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How to determine the connection string to a SQLite database, in C# code RRS feed

  • Question

  • Hello. I'm trying to figure out how to specify the connection string to a SQLite database, I would like to access using the following code:

                string connectionString = null;
                SqlConnection connection;
                SqlCommand command;
    
                SqlDataAdapter adapter = new SqlDataAdapter();
                DataSet ds1 = new DataSet();
                string sql = "SELECT DataName, Data, Id, UserId, DateLastUpdated FROM MainTable";
    
                connectionString = "Data Source=C:\\SQLITEDATABASES\\SQLITEDB1.sqlite;Version=3;";
                
    
                connection = new SqlConnection(connectionString);
                try
                {
                    connection.Open();
                    command = new SqlCommand(sql, connection);
                }
                catch
                {
                }

    The value I assigned to the variable connectionString, in the code above, I obtained somewhere from the Internet. It does not work. I'm using Visual Studio 2013, against the file sqlite-netFx451-setup-bundle-x86-2013-1.0.96.0.exe, which I installed, and got from here.

    My application's App.config file looks as follows:

    <?xml version="1.0" encoding="utf-8"?>
    <configuration>
        <configSections>
        </configSections>
        <connectionStrings>
            <add name="DC_Password_Saver.Properties.Settings.DC_Password_SaverConnectionString" connectionString="data source=&quot;C:\Users\patmo_000\Documents\Visual Studio 2013\Projects\DC Password Saver\DC Password Saver\DC Password Saver.db&quot;" providerName="System.Data.SQLite.EF6"/>
        </connectionStrings>
        <startup> 
            <supportedRuntime version="v4.0" sku=".NETFramework,Version=v4.5.1"/>
        </startup>
    </configuration>

    I tried to use the value assigned to connectionString in the XML settings above, replacing single backslash characters with double backslash characters, because the Visual Studio editor flagged them as unrecognizable, and wound up with the following.

                SqlDataAdapter adapter = new SqlDataAdapter();
                DataSet ds1 = new DataSet();
                string sql = "SELECT DataName, Data, Id, UserId, DateLastUpdated FROM MainTable";
    
                connectionString = "data source=&quot;C:\\Users\\patmo_000\\Documents\\Visual Studio 2013\\Projects\\DC Password Saver\\DC Password Saver\\DC Password Saver.db&quot;";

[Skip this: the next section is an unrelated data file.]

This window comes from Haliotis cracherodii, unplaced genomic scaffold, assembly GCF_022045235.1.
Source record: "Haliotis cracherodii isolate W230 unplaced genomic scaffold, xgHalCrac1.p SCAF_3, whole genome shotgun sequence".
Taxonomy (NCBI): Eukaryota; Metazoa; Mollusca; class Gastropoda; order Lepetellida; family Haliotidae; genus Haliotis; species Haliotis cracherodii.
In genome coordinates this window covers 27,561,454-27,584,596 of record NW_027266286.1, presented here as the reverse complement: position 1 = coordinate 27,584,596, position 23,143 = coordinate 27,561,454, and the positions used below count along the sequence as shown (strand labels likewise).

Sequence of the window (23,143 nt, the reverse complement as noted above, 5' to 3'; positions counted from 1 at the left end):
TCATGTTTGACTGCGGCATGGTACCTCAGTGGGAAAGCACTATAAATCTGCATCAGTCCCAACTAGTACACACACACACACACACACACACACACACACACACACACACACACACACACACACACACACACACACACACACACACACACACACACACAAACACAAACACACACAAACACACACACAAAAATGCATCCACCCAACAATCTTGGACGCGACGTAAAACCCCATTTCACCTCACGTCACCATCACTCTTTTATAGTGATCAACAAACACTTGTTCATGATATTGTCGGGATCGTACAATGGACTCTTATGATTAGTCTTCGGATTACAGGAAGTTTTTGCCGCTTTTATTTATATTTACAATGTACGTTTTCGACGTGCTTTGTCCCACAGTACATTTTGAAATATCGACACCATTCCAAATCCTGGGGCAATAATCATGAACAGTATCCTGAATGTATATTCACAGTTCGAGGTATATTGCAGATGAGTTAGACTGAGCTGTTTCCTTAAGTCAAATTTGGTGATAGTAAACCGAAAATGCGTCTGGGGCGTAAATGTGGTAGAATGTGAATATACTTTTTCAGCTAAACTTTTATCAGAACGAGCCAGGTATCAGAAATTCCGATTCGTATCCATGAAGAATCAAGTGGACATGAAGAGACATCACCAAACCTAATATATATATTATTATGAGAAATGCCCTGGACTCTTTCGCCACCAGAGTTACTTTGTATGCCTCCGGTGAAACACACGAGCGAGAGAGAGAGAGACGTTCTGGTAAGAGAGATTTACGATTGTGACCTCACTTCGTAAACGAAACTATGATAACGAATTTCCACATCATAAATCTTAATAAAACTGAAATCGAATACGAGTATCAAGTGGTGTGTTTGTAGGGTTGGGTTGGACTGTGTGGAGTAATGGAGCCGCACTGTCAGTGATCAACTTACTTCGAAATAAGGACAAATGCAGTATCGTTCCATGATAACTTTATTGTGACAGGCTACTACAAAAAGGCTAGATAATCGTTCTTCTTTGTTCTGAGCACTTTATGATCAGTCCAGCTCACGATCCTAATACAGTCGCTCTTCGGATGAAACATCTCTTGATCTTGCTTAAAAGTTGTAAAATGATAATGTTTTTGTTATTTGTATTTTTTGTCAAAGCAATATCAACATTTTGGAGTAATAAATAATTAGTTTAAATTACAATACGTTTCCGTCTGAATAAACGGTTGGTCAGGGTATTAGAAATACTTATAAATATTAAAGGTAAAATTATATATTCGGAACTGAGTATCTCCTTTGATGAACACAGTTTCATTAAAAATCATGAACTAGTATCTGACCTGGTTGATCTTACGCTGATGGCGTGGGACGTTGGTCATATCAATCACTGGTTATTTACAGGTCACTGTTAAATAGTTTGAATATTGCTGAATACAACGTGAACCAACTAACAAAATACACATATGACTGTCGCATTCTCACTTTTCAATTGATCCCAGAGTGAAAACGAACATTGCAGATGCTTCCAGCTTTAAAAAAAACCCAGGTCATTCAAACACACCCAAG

connection = new SqlConnection(connectionString);
    The above code however does not work either. So again, does anyone know how I can specify in C# code, a connection string to access my SQLite database? Thanks in advance for your reply.
    Saturday, March 28, 2015 11:08 PM

Answers

  • What does SQLite connection strings has to do with WPF?

    You will find some valid connection strings here: https://www.connectionstrings.com/sqlite/

    But you cannot use the SqlConnection class to connect to a SQLite database. You will need to download and add a reference to the System.Data.SQLite library and then use the SQLiteConnection class:

                connection = new System.Data.SQLite.SQLiteConnection(connectionString);
                try
                {
                    connection.Open();
                    command = new System.Data.SQLite.SQLiteCommand(sql, connection);
                }
                catch
                {
                }


    Please refer to the following article for more information and an example of how to connect and read and write data from an SQLite database using C#: http://blog.tigrangasparian.com/2012/02/09/getting-started-with-sqlite-in-c-part-one/.

    There is contains a link where you can download the required assemblies.

    Hope that helps.

    Please remember to mark helpful posts as answer to close your threads and then start a new thread in an approproate forum if you have a new question.

    • Marked as answer by PDoug Sunday, March 29, 2015 6:20 PM
    Sunday, March 29, 2015 12:41 PM
  • Regarding the connection string, I am now using the Standard string format, found here:

    "Data Source=c:\mydb.db;Version=3;"

    After I applied it to my situation, I used the following C# code:

                connectionString = "Data Source=C:\\Users\\patmo_000\\Documents\\Visual Studio 2013\\Projects\\DC Password Saver\\DC Password Saver\\DCPasswordSaver.db;Version=3;";
    Please note that I also changed the name of my SQLite database file from DC Password Saver.db, to DCPasswordSaver.db, to make coding simpler.